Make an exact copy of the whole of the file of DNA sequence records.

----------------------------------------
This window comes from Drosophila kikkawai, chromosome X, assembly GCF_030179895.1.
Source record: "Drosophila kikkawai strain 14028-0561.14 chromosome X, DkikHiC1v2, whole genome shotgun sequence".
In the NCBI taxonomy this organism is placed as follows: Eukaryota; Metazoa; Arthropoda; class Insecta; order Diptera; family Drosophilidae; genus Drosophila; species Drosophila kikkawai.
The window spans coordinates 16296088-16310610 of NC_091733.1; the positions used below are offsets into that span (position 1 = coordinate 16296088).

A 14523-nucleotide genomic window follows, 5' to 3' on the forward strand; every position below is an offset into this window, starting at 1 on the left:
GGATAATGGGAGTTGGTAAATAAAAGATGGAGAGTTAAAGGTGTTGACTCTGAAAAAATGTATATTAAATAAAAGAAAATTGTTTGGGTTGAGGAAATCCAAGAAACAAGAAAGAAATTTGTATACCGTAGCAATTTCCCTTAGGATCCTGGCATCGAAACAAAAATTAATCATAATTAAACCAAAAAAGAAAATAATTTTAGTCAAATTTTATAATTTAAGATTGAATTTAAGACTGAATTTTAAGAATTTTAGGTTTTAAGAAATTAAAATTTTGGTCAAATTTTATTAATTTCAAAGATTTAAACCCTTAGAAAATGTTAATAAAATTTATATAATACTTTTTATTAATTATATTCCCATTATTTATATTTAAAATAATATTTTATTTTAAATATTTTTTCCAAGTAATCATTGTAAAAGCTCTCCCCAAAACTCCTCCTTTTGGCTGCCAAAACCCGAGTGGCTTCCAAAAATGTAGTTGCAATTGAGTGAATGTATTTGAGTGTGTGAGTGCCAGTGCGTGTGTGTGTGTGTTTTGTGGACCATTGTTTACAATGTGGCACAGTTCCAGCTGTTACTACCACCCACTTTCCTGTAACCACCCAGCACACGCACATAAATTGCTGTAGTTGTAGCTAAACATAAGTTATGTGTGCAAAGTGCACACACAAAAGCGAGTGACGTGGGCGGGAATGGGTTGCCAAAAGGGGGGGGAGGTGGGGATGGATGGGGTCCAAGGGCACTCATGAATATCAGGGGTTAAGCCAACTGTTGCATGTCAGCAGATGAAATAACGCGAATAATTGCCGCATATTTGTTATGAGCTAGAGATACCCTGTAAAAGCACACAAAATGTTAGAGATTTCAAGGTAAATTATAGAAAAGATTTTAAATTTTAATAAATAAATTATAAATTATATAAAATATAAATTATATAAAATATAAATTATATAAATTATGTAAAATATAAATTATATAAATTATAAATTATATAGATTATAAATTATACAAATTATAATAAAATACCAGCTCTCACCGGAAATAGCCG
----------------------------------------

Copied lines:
This window comes from Drosophila kikkawai, chromosome X, assembly GCF_030179895.1.
Source record: "Drosophila kikkawai strain 14028-0561.14 chromosome X, DkikHiC1v2, whole genome shotgun sequence".
In the NCBI taxonomy this organism is placed as follows: Eukaryota; Metazoa; Arthropoda; class Insecta; order Diptera; family Drosophilidae; genus Drosophila; species Drosophila kikkawai.
The window spans coordinates 16296088-16310610 of NC_091733.1; the positions used below are offsets into that span (position 1 = coordinate 16296088).

A 14523-nucleotide genomic window follows, 5' to 3' on the forward strand; every position below is an offset into this window, starting at 1 on the left:
GGATAATGGGAGTTGGTAAATAAAAGATGGAGAGTTAAAGGTGTTGACTCTGAAAAAATGTATATTAAATAAAAGAAAATTGTTTGGGTTGAGGAAATCCAAGAAACAAGAAAGAAATTTGTATACCGTAGCAATTTCCCTTAGGATCCTGGCATCGAAACAAAAATTAATCATAATTAAACCAAAAAAGAAAATAATTTTAGTCAAATTTTATAATTTAAGATTGAATTTAAGACTGAATTTTAAGAATTTTAGGTTTTAAGAAATTAAAATTTTGGTCAAATTTTATTAATTTCAAAGATTTAAACCCTTAGAAAATGTTAATAAAATTTATATAATACTTTTTATTAATTATATTCCCATTATTTATATTTAAAATAATATTTTATTTTAAATATTTTTTCCAAGTAATCATTGTAAAAGCTCTCCCCAAAACTCCTCCTTTTGGCTGCCAAAACCCGAGTGGCTTCCAAAAATGTAGTTGCAATTGAGTGAATGTATTTGAGTGTGTGAGTGCCAGTGCGTGTGTGTGTGTGTTTTGTGGACCATTGTTTACAATGTGGCACAGTTCCAGCTGTTACTACCACCCACTTTCCTGTAACCACCCAGCACACGCACATAAATTGCTGTAGTTGTAGCTAAACATAAGTTATGTGTGCAAAGTGCACACACAAAAGCGAGTGACGTGGGCGGGAATGGGTTGCCAAAAGGGGGGGGAGGTGGGGATGGATGGGGTCCAAGGGCACTCATGAATATCAGGGGTTAAGCCAACTGTTGCATGTCAGCAGATGAAATAACGCGAATAATTGCCGCATATTTGTTATGAGCTAGAGATACCCTGTAAAAGCACACAAAATGTTAGAGATTTCAAGGTAAATTATAGAAAAGATTTTAAATTTTAATAAATAAATTATAAATTATATAAAATATAAATTATATAAAATATAAATTATATAAATTATGTAAAATATAAATTATATAAATTATAAATTATATAGATTATAAATTATACAAATTATAATAAAATACCAGCTCTCACCGGAAATAGCCG